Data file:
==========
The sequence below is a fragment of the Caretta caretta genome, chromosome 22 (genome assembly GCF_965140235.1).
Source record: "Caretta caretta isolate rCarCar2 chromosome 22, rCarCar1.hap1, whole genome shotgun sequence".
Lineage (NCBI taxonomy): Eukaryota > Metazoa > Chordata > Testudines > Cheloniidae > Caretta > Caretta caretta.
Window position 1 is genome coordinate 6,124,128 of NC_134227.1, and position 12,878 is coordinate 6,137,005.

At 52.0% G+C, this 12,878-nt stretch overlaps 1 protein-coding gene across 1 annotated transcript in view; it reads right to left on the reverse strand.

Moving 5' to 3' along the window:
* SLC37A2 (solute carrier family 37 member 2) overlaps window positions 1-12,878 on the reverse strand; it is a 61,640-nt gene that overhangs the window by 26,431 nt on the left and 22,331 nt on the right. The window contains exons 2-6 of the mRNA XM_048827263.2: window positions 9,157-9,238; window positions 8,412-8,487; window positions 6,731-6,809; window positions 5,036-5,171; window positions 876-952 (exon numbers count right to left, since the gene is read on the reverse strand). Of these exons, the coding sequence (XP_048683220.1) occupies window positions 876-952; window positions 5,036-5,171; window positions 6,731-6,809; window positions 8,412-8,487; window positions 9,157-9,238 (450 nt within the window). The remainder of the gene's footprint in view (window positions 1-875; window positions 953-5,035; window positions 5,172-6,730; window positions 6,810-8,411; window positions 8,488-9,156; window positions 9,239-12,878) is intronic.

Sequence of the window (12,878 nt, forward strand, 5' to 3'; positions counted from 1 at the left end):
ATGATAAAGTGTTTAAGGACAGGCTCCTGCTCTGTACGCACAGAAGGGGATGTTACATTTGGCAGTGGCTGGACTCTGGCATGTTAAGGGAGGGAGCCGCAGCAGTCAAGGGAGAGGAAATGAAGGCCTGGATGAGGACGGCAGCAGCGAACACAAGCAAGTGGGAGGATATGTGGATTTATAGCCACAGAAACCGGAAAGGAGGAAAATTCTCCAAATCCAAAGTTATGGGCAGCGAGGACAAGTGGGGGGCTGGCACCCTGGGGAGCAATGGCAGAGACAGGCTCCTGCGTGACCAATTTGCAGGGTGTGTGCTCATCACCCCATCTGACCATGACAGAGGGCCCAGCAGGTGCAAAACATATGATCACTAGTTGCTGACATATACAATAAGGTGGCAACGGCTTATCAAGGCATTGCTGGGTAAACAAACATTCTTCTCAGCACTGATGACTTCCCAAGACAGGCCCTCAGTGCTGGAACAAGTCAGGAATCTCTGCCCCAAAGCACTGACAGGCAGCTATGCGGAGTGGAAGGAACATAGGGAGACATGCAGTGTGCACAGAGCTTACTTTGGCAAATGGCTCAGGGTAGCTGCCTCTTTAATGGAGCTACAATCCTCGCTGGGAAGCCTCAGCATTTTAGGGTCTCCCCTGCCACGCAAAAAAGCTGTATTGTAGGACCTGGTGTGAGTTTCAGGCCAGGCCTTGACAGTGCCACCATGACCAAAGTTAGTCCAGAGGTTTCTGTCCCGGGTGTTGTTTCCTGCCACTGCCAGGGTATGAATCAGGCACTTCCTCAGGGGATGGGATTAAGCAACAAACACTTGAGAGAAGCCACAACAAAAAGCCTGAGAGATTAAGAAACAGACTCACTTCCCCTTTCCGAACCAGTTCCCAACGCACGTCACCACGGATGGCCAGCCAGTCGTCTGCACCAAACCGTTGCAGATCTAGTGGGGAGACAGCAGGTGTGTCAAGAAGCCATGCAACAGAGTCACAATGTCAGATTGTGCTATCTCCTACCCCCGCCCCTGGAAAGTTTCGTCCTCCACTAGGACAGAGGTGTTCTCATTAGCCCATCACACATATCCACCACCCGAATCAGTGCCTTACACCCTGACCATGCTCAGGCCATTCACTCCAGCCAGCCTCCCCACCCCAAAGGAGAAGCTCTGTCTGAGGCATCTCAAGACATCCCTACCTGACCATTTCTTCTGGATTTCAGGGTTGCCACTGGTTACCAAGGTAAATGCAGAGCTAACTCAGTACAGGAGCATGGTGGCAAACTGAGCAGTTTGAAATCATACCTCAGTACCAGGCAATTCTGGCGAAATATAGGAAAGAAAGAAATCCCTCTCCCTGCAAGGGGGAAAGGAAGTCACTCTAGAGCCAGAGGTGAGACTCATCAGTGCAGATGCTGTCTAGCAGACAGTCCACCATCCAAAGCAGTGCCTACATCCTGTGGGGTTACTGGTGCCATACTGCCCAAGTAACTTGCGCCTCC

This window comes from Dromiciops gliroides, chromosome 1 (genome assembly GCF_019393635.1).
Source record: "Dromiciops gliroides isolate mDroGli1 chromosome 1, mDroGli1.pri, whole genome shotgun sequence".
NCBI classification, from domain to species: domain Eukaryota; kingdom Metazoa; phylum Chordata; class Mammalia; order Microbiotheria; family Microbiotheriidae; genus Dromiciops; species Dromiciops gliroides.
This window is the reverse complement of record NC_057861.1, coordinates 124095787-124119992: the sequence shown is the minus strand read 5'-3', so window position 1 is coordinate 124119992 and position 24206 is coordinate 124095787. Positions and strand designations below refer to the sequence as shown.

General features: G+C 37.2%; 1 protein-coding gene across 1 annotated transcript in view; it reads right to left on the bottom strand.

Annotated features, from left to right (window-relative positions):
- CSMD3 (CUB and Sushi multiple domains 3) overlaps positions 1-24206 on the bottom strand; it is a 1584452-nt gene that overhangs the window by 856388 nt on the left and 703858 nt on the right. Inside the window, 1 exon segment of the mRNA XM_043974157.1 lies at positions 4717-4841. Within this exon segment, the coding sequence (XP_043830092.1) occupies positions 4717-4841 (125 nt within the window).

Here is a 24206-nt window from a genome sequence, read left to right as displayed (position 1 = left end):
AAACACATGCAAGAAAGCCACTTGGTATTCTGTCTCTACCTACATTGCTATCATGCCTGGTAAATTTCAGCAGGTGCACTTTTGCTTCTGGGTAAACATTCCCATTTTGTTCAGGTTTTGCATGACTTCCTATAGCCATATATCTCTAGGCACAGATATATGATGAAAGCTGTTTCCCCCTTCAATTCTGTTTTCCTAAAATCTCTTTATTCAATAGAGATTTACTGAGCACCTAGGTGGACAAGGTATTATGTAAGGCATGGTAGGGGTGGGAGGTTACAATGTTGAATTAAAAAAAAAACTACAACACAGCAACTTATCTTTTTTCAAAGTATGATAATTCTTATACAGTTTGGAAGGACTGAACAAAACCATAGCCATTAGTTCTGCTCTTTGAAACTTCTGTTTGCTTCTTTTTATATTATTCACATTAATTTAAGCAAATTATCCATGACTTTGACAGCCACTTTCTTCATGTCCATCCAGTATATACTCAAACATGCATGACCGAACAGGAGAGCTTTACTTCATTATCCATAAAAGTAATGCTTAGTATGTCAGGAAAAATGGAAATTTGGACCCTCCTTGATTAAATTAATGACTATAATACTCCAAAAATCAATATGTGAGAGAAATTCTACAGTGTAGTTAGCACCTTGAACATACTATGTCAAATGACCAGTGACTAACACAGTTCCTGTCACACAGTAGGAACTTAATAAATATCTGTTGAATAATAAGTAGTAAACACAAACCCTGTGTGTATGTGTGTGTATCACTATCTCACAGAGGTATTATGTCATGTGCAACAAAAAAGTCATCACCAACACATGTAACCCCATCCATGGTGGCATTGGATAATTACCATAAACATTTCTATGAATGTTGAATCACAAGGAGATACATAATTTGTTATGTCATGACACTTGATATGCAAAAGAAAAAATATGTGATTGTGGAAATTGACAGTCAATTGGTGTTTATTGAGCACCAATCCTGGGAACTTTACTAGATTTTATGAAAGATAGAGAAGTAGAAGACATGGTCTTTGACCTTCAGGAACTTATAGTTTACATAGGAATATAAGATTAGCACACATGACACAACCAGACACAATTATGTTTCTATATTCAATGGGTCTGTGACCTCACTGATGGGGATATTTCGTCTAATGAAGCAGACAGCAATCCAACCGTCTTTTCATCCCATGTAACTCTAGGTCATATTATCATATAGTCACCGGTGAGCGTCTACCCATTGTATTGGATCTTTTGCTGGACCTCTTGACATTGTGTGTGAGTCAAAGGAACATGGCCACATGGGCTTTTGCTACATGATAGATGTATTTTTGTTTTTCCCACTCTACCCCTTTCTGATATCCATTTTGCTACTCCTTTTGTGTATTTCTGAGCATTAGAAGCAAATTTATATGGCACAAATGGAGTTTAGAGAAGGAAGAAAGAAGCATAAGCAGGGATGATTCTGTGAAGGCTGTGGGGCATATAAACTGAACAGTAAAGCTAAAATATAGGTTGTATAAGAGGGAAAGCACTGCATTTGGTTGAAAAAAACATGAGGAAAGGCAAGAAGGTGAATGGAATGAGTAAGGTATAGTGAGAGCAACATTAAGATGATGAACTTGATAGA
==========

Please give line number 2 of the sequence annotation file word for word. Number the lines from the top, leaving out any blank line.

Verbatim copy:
Source record: "Caretta caretta isolate rCarCar2 chromosome 22, rCarCar1.hap1, whole genome shotgun sequence".